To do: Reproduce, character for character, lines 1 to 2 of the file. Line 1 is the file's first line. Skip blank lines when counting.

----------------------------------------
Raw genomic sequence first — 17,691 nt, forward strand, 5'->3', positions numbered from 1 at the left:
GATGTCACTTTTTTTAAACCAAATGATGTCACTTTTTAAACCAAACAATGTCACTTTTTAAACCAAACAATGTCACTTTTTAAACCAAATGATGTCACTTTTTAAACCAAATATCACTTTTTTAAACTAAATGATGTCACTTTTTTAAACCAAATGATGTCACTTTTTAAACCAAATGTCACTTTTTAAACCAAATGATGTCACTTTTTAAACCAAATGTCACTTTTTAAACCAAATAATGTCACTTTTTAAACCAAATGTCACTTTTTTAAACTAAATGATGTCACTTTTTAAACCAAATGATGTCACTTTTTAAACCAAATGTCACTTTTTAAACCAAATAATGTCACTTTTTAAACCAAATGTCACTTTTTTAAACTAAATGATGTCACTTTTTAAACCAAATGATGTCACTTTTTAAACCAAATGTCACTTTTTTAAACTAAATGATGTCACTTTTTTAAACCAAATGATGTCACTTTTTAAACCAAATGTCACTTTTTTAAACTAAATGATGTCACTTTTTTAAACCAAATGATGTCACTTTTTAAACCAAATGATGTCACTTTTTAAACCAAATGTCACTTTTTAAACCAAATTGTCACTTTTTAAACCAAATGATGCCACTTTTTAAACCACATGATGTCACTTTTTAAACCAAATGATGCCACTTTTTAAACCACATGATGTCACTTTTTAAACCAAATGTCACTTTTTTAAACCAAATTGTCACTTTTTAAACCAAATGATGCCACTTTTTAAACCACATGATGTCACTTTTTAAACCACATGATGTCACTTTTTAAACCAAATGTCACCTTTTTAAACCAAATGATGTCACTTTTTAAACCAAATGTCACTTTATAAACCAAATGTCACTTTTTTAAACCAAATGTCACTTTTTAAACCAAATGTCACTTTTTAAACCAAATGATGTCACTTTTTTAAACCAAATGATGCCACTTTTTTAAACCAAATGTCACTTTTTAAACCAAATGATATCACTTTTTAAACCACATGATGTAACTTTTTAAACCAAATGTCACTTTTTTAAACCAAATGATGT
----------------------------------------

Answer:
Raw genomic sequence first — 17,691 nt, forward strand, 5'->3', positions numbered from 1 at the left:
GATGTCACTTTTTTTAAACCAAATGATGTCACTTTTTAAACCAAACAATGTCACTTTTTAAACCAAACAATGTCACTTTTTAAACCAAATGATGTCACTTTTTAAACCAAATATCACTTTTTTAAACTAAATGATGTCACTTTTTTAAACCAAATGATGTCACTTTTTAAACCAAATGTCACTTTTTAAACCAAATGATGTCACTTTTTAAACCAAATGTCACTTTTTAAACCAAATAATGTCACTTTTTAAACCAAATGTCACTTTTTTAAACTAAATGATGTCACTTTTTAAACCAAATGATGTCACTTTTTAAACCAAATGTCACTTTTTAAACCAAATAATGTCACTTTTTAAACCAAATGTCACTTTTTTAAACTAAATGATGTCACTTTTTAAACCAAATGATGTCACTTTTTAAACCAAATGTCACTTTTTTAAACTAAATGATGTCACTTTTTTAAACCAAATGATGTCACTTTTTAAACCAAATGTCACTTTTTTAAACTAAATGATGTCACTTTTTTAAACCAAATGATGTCACTTTTTAAACCAAATGATGTCACTTTTTAAACCAAATGTCACTTTTTAAACCAAATTGTCACTTTTTAAACCAAATGATGCCACTTTTTAAACCACATGATGTCACTTTTTAAACCAAATGATGCCACTTTTTAAACCACATGATGTCACTTTTTAAACCAAATGTCACTTTTTTAAACCAAATTGTCACTTTTTAAACCAAATGATGCCACTTTTTAAACCACATGATGTCACTTTTTAAACCACATGATGTCACTTTTTAAACCAAATGTCACCTTTTTAAACCAAATGATGTCACTTTTTAAACCAAATGTCACTTTATAAACCAAATGTCACTTTTTTAAACCAAATGTCACTTTTTAAACCAAATGTCACTTTTTAAACCAAATGATGTCACTTTTTTAAACCAAATGATGCCACTTTTTTAAACCAAATGTCACTTTTTAAACCAAATGATATCACTTTTTAAACCACATGATGTAACTTTTTAAACCAAATGTCACTTTTTTAAACCAAATGATGT